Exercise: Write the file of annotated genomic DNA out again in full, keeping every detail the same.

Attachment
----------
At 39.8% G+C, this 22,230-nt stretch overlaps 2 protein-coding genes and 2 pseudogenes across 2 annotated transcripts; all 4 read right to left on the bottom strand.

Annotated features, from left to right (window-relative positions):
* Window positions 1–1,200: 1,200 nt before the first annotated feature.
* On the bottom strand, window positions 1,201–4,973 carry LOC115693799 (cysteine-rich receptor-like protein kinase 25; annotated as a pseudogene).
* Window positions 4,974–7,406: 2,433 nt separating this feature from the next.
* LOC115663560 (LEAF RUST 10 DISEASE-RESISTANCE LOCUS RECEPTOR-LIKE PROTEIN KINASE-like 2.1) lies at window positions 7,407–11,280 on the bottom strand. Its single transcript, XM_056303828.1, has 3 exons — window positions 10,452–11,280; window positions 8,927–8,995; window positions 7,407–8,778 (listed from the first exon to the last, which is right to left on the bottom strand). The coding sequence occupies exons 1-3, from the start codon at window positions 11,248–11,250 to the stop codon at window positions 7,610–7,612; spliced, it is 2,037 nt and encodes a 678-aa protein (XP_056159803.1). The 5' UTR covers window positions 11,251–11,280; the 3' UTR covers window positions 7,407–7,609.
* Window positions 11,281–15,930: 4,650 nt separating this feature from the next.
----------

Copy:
At 39.8% G+C, this 22,230-nt stretch overlaps 2 protein-coding genes and 2 pseudogenes across 2 annotated transcripts; all 4 read right to left on the bottom strand.

Annotated features, from left to right (window-relative positions):
* Window positions 1–1,200: 1,200 nt before the first annotated feature.
* On the bottom strand, window positions 1,201–4,973 carry LOC115693799 (cysteine-rich receptor-like protein kinase 25; annotated as a pseudogene).
* Window positions 4,974–7,406: 2,433 nt separating this feature from the next.
* LOC115663560 (LEAF RUST 10 DISEASE-RESISTANCE LOCUS RECEPTOR-LIKE PROTEIN KINASE-like 2.1) lies at window positions 7,407–11,280 on the bottom strand. Its single transcript, XM_056303828.1, has 3 exons — window positions 10,452–11,280; window positions 8,927–8,995; window positions 7,407–8,778 (listed from the first exon to the last, which is right to left on the bottom strand). The coding sequence occupies exons 1-3, from the start codon at window positions 11,248–11,250 to the stop codon at window positions 7,610–7,612; spliced, it is 2,037 nt and encodes a 678-aa protein (XP_056159803.1). The 5' UTR covers window positions 11,251–11,280; the 3' UTR covers window positions 7,407–7,609.
* Window positions 11,281–15,930: 4,650 nt separating this feature from the next.